Lean manufacturing comes in handy in the current manufacturing landscape, in spite of the digitization of the manufacturing processes. What does it mean and what principles does it function on? Read on to find out.
Understanding lean manufacturing
Lean manufacturing applies several processes as well as tools to eliminate waste from the process of production. It originated from the Japanese automotive industry, with Eiji Toyoda wanting to improve the efficiency of Toyota’s manufacturing operations.
Toyota’s success is strongly dependent on the five principles of lean manufacturing. The Toyota Production System popularized lean manufacturing tools developed by Eiji Toyoda in collaboration with Taiichi Ōno.
The five lean principles were identified in Lean Solutions, a book by James Womack and Daniel Jones. The application of these lean principles aims to increase profitability, efficiency, and reduce/eliminate wastage from the manufacturing process.
Principles of lean manufacturing
The five lean principles are:
- To define value
- To map the value stream
- To create flow
- To establish pull
- To strive for perfection
We’ll go over each principle and uncover how they help to achieve the goals of lean manufacturing.
1. To define value
Value has to be defined from the perspective of the customer of the business. To do this, you need to understand:
- The needs of the customer and their problem areas
- What products can satisfy those needs
- How much customers are willing to pay for a product
Customers may not always be able to accurately represent their needs, especially in the case of new products. It’s important that you still make an effort to define value based on customer needs. This can be done through the use of surveys, interviews, demographic details, as well as Design for Six Sigma (DFSS). You will then be able to design products catered to customer needs more easily.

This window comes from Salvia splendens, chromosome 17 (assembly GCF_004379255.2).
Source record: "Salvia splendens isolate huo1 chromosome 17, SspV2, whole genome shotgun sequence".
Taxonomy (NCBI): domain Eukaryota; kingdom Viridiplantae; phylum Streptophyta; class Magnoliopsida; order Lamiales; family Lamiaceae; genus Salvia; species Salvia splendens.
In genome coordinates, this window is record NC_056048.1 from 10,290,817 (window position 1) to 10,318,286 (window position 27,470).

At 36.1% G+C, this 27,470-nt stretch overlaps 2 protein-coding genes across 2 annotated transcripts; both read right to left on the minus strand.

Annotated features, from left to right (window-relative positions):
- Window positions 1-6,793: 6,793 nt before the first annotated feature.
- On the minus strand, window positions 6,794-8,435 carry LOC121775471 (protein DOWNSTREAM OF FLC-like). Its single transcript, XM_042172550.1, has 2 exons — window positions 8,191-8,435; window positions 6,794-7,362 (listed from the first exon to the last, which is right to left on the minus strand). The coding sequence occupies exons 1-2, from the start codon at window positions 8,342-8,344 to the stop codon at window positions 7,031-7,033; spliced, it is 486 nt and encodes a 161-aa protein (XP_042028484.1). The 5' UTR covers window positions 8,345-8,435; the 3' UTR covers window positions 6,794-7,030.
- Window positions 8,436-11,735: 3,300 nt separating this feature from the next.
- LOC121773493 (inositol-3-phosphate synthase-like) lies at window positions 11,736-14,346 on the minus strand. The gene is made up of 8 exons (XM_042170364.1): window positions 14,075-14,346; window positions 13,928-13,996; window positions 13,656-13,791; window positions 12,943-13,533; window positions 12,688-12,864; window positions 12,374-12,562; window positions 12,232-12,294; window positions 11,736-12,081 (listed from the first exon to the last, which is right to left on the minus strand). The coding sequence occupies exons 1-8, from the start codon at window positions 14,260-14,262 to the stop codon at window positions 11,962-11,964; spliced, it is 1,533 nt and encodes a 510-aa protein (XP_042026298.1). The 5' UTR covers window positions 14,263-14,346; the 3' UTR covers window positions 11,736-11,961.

2. To map the value stream
Once you have identified the value based on the customer of the product, it is important to carry out value stream mapping to understand the product life cycle. This process analyses the steps involved in the product life cycle, from conversion of raw materials into final products and even disposal of products.
Processes may then be classified as those that add value and non-value added process. Some non-value added processes may be necessary while others are unnecessary and need to be eliminated from the production process. The non-value added but essential functions must be reduced as much as possible.
3. To create flow
Defining value and identifying the processes that add value for the customer isn’t enough to increase efficiency. Several functional barriers may result in delays and interrupt how smoothly manufacturing operations flow. This is why it is important to create a process sequence that helps to establish a smooth flow from start to finish in the manufacturing process.
Re-configuration of the production steps and levelling out the workload are necessary for this. It is also a good idea to create cross functional departments to make the flow process easier. This will speed up lead times and ensure there is no wastage resulting from interruptions.
4. To establish pull
Traditional systems of manufacturing rely on a push based model. Here, manufacturing happens based on forecasts. This can result in a lot of wastage if forecasts are inaccurate. It could lead to work in progress as well as inventory issues. Lean manufacturing attempts to change this push method of production by manufacturing on demand.
Customer demand will drive the basis of production so that inventory issues and work in progress can be eliminated. Just in time delivery or responding to the demand ensures that the right quantity is generated and wastage is eliminated. For this to be successful though, creation of flow is necessary so that production time can be reduced and in time delivery becomes possible.
5. To strive for perfection
This principle ensures continuity and striving towards a common goal that is so essential to the success of lean manufacturing processes. The pursuit of perfection should be inculcated into the organizational culture, such that everyone strives to achieve it as a part of daily efforts. Measurement metrics must be used to monitor this effort.
If companies want to thrive in the competitive business environment today, they need to find better ways of doing the same thing.
Increasing efficiency while minimizing costs and lowering waste is crucial for the long term survival of a business. Lean manufacturing is the solution for that, giving manufacturers ways to limit wastage along the production lines, thus increasing productivity and profitability.
Cover photo credit: ThisisEngineering RAEng / Unsplash